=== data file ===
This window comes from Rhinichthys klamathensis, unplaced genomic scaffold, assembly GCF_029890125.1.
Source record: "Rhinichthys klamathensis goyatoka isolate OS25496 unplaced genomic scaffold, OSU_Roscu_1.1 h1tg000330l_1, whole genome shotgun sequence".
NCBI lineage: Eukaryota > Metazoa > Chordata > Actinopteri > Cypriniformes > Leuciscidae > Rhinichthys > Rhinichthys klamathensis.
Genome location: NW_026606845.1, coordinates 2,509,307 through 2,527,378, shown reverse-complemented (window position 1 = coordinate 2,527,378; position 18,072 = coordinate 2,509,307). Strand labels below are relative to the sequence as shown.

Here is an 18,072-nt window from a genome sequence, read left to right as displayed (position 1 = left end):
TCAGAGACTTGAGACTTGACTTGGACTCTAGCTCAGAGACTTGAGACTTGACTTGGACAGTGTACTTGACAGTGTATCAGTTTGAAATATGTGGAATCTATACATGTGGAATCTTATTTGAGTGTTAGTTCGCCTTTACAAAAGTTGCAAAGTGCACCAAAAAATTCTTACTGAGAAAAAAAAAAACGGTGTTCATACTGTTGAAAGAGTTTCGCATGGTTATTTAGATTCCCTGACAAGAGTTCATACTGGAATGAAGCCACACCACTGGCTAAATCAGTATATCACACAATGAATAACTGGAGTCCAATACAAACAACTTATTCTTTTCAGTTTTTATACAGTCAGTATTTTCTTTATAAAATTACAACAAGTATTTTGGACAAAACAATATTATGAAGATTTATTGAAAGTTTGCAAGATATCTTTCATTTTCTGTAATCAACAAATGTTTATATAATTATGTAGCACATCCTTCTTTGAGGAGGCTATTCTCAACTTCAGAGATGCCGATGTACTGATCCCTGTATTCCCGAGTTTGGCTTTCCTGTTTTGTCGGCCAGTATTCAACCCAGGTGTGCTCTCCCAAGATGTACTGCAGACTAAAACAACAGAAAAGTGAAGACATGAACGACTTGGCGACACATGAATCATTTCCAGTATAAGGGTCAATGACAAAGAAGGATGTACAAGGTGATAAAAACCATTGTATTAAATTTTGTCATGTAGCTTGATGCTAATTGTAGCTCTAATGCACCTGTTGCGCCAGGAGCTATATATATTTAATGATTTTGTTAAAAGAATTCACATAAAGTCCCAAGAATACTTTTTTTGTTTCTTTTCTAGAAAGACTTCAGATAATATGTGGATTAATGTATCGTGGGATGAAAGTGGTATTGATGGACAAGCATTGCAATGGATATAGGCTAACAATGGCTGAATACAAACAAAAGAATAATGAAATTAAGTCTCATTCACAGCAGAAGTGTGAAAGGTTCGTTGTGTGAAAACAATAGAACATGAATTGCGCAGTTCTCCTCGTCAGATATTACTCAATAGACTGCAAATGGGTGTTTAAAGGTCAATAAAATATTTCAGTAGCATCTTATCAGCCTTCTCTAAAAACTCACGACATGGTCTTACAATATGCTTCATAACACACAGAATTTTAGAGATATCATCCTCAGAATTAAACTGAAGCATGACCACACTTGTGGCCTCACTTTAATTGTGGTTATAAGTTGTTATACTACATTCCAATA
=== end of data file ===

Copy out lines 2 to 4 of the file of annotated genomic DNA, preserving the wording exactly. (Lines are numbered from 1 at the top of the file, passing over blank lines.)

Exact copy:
Source record: "Rhinichthys klamathensis goyatoka isolate OS25496 unplaced genomic scaffold, OSU_Roscu_1.1 h1tg000330l_1, whole genome shotgun sequence".
NCBI lineage: Eukaryota > Metazoa > Chordata > Actinopteri > Cypriniformes > Leuciscidae > Rhinichthys > Rhinichthys klamathensis.
Genome location: NW_026606845.1, coordinates 2,509,307 through 2,527,378, shown reverse-complemented (window position 1 = coordinate 2,527,378; position 18,072 = coordinate 2,509,307). Strand labels below are relative to the sequence as shown.